This looks great - i can imagine it costing quite a lot - i noticed you start in malta; are the machines provided? What types will be used? i'm considering distances/ speed/ fuel burn - would an R22 or cabri be too small/slow/carry enough fuel etc.
What a fantastic holiday idea - just have to convince the wife. _________________ PPL (H)
If it moves i want a go
SUBJECT: Engine Inspection in Particulate-Laden Environments (Volcanic Ash, Sand, Dust, Airborne Debris)
MODELS AFFECTED: All Lycoming aircraft engines.
TIME OF COMPLIANCE: Immediately after flight or ground operation in particulate-laden atmospheres
Incomplete review of all the information in this document can cause errors. Read the entire Service Instruction to make sure you have a complete understanding of the requirements
This service instruction gives guidelines for operation, inspection, and service of Lycoming engines which have been operated in atmospheres that have particulate matter such as dust, sand, debris, and volcanic ash.
Inlet air which contains volcanic ash or other particulates can cause damage to piston engines. Solid deposits can collect on engine baffles or other engine surfaces to prevent engine cooling. Accumulation of deposits on the induction air filter can prevent air flow to the engine and decrease engine power.
If deposits get into the engine oil, engine malfunction and/or failure can occur from abrasive wear.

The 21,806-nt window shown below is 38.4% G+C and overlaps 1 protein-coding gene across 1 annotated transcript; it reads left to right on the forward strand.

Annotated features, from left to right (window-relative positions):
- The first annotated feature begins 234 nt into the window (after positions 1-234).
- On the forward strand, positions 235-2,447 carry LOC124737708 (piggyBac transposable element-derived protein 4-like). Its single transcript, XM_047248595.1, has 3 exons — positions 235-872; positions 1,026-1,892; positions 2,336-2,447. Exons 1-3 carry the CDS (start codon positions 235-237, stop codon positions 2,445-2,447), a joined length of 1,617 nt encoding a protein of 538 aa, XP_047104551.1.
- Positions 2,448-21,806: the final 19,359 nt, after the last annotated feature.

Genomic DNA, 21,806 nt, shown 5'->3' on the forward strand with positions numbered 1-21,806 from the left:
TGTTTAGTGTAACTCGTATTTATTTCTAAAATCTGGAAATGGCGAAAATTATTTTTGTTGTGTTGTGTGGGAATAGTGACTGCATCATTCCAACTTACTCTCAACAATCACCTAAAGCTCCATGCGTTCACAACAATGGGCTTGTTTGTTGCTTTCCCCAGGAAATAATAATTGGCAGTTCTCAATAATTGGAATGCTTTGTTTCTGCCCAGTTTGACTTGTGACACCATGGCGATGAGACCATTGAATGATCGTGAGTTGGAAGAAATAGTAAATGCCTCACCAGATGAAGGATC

DO NOT USE WATER INITIALLY TO REMOVE VOLCANIC ASH. WHEN
VOLCANIC ASH COMES INTO CONTACT WITH WATER, IT CAN BECOME A
HARDENED, CORROSIVE COMPOUND.
Given the dynamic conditions of volcanic ash, Lycoming recommends that engines not be operated in areas where volcanic ash is seen in the air or on the ground. Ash on the ground and runways can inadvertently get into the engine compartment and cause engine damage during landing or take-off.
However, if during flight, the engine is in a particulate laden atmosphere, do the following:
1. Monitor the engine temperature during flight. (Damaged or blocked cooling baffles or heavy deposits on engine cooling surfaces can decrease cooling efficiency and cause the engine to overheat.)
2. If the engine is not operating smoothly in flight, make a safe landing as soon as possible. Identify and repair the cause of rough operation.
In the event that the engine has been in particulate-laden atmospheres, especially volcanic ash clouds or with ash on the ground, Lycoming recommends that you do all of the standard actions shown in Table 1.
Thanks for that - we wondered the same but as far as we can tell the general desert environment is not 'particulate laden'.
After the first trip to Libya, with lots of time spent in the low hover over sand (oops), we had damage to the leading edges of the main blades (no tape fitted then). On inspection afterwards, even in that sandy atmosphere, the filters were clean (no dirtier than normal).
As long as you're flying correctly (as per my post above) and you avoid sandstorms (either fly away or land immediately and shut down and wait) it doesn't seem that engine contamination, or indeed blade wear, is a problem.
Fuel contamination has not been a problem (perhaps because we're not moving the fuel about (ie all refuels are at airports).
We put those 'nasty' silver windscreen covers inside, to reflect as much heat as possible back out (and in any event keep the avionics/seats in the shade at least. Keeping the cockpit vents open (assuming no blowing sand/dust also helps keep the cockpit temps down.
Yes, those silver heat shields are great albeit somewhat 'cheap and nasty'!
Interestingly, our fuel contamination problem first manifested itself by fuel drains leaking - there were no immediately obvious effects on the running of the engines, but upon draining the fuel cells the problem was discovered.
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